I have few regrets about my college experience so far. Almost six semesters in and I can honestly say I think I’ve, on the whole, made the right choices. That’s why it’s so painful for me to admit I was wrong about something and why it took me so long to write this piece. There’s something to be said for staying behind: fulfilling requirements is easier here, your friends are here, Boston is a great city and let’s be honest, travel is a colossal headache. Then why do I feel so unfulfilled in this choice to not study abroad?
First of all, I get to hear all about how wonderful my friends’ experiences were. Complete with pictures. On a related note, several of our abroad bloggers here at the Gavel make a concerted effort to put readers inside their cross-cultural experiences, paradoxically reminding them of all the cool stuff they’re not doing.
Seriously, you read their abroad blogs, and you become that much more aware you’re stuck sitting in front of a computer screen. Thanks guys. Really.
Second, and much more importantly, I feel I passed up on a key opportunity to grow as a person. And I hate that phrase: “grow as a person.” It’s a horrible cliché. I know that, and I hesitate to put it in writing. But in this case, I honestly think it’s true.
I recently told Professor Thomas Epstein my reason for not going abroad; I told him that I had been afraid. And he replied, “That’s exactly the reason you should have done it.” I skipped out on going abroad because I was afraid, and not rationally afraid.
I’d drawn boundaries for myself; to use another cliché, I established a “comfort zone,” and decided travel, especially outside America, was outside that comfort zone. Sometimes you’re forced outside your comfort zone whether you like it or not, and that the wider you draw your boundaries, the better off you’ll be in the long run.
Third, Americans are often stereotyped as “ignorant.” I’m not supporting this assertion; in fact, it annoys me. But I don’t think we can become fully aware of our American-ness without exploring another culture as a point of reference. Things we take for granted are done very differently elsewhere.
Even now, I read that last comment back to myself and see a platitude; superficially, I’m aware how different other cultures are from ours, but in practice, I fumble for specific examples of these differences and I certainly couldn’t tell you why they’re important. I don’t know that going abroad would answer these difficult questions; in fact, I’m fairly certain it would not. But, if nothing else, it’s in the spirit of education, and a more sincere attempt at learning than, say, simply reading about other cultures on the internet.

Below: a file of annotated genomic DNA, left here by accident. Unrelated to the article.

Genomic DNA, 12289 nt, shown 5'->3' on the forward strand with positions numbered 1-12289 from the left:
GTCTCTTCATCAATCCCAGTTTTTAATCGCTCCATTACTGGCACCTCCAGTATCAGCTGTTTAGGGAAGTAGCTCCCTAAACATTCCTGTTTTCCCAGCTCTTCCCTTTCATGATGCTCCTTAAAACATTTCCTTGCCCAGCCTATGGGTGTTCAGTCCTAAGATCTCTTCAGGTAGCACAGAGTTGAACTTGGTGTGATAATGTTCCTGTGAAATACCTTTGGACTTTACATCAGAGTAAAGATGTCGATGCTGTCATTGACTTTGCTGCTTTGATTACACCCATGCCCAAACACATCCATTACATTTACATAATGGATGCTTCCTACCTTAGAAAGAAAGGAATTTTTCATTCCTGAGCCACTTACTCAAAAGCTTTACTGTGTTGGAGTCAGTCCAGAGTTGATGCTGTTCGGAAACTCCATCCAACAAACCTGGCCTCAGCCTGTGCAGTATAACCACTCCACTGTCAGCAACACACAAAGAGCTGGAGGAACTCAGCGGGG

Fourth—and this is probably what bothers me the most—I missed this opportunity mostly out of laziness. Yes, I was afraid, but the moment to face that fear passed me by when I wasn’t paying attention. The time to apply to study abroad seemed distant to me when I was a freshman, and I didn’t really start paying attention until it was too late.
Well, “too late.” My faculty advisers were fond of telling me it was “too late,” but to tell you the truth, I suspect they were just trying to keep things simple. After all, studying abroad complicates things—which requirements can you fulfill abroad, how does studying abroad fulfill your long term career goals, etcetera—but that’s no excuse not to try. If you’re a freshman or sophomore and you’re talking this decision over with your advisers, make sure that they understand you’re serious and that you sincerely want to go abroad.
My advice to younger students? Don’t wait around for study abroad opportunities to present themselves. You need to be proactive. I’m not saying your faculty advisers are a bad resource, or that they don’t have your best interests at heart, but you need to take the initiative yourself. Visit the Office of International Affairs. Go to study abroad fairs.
Most students will take a foreign language over the course of your first two years here—talk to professors of foreign language about the kinds of opportunities their department might have to offer you. You should actually read all of those seemingly useless study abroad related emails instead of just ignoring or deleting them out of force of habit. Perhaps most importantly, talk to students who’ve already studied abroad—they’re probably the best resource for getting started, having already gone through the process.
The good news for me and upperclassmen like me? Summer abroad programs. They may not be as immersive as full semesters abroad, and they certainly won’t substitute for a semester’s worth of work. But they’re there for those of us who want to pursue them. As of this writing, I’m going abroad to Ireland in the summer for Prof. Joseph Nugent’s “Joyce in Dublin” course.
Many people go abroad because they’re attracted to the easier workload, or because they feel very strongly about a particular country. For me, those are secondary concerns. I honestly believe stepping outside your own culture, insofar as that’s actually possible, is key to your intellectual and emotional development.